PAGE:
Kang K.-N.,Korea Institute of Intellectual Property |
Park H.,University of Management and Economics
Technovation | Year: 2012
Although the development of biotechnology industry has been a national agenda, particularly in developing countries, few studies address factors that influence innovation performance in countries with unfavorable environments for biotechnology development. This paper examines the effects of inter-firm collaborations as well as the direct and indirect effects of government R&D support on innovation outputs. It is predicated on the national innovation system approach and the resource-based view. Data from 2005 through 2007 were obtained from a survey of small- and medium-sized enterprises (SMEs) in biotechnology in South Korea. Findings show that upstream partnerships were significantly associated with the innovation output of biotechnology SMEs, and international linkages were much stronger than domestic connections. The government support through project funding directly and indirectly affects firms innovation by stimulating internal R&D and domestic upstream and downstream collaborations. The study findings imply the importance of governmental R&D funding and networking with foreign universities and research institutions as well as downstream partners. These Korea specific findings seem particularly relevant for countries where private investment firms are not well developed and knowledge bases and markets lag behind leading nations. © 2011 Elsevier Ltd. All rights reserved.
Rubio L.,University of Lleida |
Saura S.,University of Management and Economics
Ecological Complexity | Year: 2012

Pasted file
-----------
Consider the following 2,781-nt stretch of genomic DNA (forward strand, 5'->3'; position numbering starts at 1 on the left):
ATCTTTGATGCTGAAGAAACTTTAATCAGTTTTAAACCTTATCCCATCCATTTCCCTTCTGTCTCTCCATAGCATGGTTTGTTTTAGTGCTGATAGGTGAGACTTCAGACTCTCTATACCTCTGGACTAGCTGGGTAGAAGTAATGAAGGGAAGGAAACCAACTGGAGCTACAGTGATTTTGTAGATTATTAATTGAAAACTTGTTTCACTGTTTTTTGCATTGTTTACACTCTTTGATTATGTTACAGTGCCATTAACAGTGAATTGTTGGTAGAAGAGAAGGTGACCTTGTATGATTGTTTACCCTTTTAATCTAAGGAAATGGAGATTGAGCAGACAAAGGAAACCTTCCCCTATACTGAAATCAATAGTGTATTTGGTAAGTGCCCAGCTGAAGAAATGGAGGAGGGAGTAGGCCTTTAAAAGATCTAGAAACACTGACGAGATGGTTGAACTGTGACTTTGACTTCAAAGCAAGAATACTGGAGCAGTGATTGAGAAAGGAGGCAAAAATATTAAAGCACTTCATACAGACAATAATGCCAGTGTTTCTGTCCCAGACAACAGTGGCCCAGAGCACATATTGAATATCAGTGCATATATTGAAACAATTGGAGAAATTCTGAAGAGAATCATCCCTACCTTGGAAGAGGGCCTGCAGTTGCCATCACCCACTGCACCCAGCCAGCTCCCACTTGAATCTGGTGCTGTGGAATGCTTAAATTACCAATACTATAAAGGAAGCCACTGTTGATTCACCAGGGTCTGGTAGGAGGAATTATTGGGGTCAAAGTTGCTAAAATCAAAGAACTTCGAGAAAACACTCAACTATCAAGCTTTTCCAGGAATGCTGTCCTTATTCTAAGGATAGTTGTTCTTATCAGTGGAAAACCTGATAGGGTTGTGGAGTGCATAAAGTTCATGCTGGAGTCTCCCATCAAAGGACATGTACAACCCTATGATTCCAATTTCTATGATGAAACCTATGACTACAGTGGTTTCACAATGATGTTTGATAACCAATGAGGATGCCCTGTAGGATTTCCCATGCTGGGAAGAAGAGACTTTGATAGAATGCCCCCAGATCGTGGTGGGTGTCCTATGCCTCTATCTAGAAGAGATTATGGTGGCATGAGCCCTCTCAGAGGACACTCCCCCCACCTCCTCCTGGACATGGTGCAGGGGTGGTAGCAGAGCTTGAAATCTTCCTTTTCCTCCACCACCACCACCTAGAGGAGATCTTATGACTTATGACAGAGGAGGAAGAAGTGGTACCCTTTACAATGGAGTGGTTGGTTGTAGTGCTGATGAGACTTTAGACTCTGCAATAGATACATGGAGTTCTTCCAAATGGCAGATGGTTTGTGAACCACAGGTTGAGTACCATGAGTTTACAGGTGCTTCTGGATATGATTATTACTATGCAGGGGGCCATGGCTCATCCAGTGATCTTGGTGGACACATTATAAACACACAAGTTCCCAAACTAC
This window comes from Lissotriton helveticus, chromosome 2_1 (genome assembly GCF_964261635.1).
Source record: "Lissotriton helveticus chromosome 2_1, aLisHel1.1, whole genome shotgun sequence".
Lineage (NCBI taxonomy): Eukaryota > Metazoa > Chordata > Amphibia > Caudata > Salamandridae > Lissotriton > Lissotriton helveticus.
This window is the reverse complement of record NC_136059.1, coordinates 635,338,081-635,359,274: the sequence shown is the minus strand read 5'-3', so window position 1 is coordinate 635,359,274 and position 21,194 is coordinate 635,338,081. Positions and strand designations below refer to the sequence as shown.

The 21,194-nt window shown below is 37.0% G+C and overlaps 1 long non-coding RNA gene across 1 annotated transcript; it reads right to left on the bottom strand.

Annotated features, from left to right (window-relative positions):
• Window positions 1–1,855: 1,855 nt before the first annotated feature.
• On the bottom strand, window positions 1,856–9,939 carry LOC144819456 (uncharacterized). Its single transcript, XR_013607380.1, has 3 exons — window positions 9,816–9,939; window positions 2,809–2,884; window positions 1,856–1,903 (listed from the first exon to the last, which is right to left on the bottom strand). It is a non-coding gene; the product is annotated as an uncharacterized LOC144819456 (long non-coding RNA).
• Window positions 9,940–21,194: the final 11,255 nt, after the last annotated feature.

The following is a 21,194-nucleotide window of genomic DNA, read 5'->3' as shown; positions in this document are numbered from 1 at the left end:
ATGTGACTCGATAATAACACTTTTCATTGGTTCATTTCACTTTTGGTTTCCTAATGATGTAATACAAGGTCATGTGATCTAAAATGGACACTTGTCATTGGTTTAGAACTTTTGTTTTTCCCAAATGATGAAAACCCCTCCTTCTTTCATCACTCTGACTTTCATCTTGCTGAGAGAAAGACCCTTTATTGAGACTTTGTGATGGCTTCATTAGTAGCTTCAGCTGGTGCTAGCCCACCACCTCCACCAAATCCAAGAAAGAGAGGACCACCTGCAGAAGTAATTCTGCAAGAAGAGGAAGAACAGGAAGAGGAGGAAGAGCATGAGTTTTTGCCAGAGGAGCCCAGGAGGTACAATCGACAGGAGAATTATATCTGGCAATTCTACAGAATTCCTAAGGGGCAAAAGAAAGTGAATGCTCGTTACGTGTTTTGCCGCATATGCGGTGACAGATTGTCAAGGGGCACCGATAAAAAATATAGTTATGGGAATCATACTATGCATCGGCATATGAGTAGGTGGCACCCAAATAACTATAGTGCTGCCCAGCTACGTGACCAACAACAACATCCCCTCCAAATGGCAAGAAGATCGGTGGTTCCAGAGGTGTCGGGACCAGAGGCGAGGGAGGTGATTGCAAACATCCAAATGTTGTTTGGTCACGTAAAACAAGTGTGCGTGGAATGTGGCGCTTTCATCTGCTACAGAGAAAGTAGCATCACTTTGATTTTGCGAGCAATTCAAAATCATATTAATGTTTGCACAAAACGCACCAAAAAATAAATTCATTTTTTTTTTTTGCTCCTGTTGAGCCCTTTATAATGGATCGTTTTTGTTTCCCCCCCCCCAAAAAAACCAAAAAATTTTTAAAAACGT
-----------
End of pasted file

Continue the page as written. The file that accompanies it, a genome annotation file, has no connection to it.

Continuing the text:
Habitat loss and fragmentation are considered to be severe threats to biodiversity, and maintaining natural levels of landscape connectivity may be one of the best responses to these issues. Graph-based habitat availability (reachability) metrics have been shown to be an appropriate method for a multifaceted but coherent landscape connectivity assessment. These metrics can be partitioned into three commensurate fractions (intra, flux, connector) that quantify the different ways in which habitat patches contribute to the overall landscape connectivity and habitat availability. In particular, the connector fraction measures the contribution of patches to the connectivity between other habitat areas as irreplaceable connecting elements or stepping stones. Because many conservation efforts and initiatives are focused on conserving or restoring corridors and other linkages between habitat areas, it is critical to understand more thoroughly the conditions under which investing in these connecting elements is an efficient management strategy. For this purpose, we analysed the contribution of the connector fraction in different simulated habitat patterns under different levels of habitat amount and fragmentation and in natural habitats for endangered forest bird species in Catalonia (Spain). We show that a prominent role of individual stepping stone patches as irreplaceable providers of habitat connectivity and availability arises only under a relatively narrow set of conditions, characterised by low habitat amount, high habitat fragmentation and modest to intermediate species dispersal abilities. We suggest that to support connectivity-related investments, it is necessary to focus on those few species or dispersal distance ranges that are likely to be both most dependent on and most benefited by the conservation or restoration of stepping stone patches. We conclude that the total amount of reachable habitat for a particular species is rarely determined by the contribution of individual connectors as the only dominant factor. Therefore, conservationists should be cautious not to overemphasise the importance of connectivity investments and to balance them with other conservation alternatives and strategies to promote species conservation in heterogeneous landscapes. © 2012 Elsevier B.V.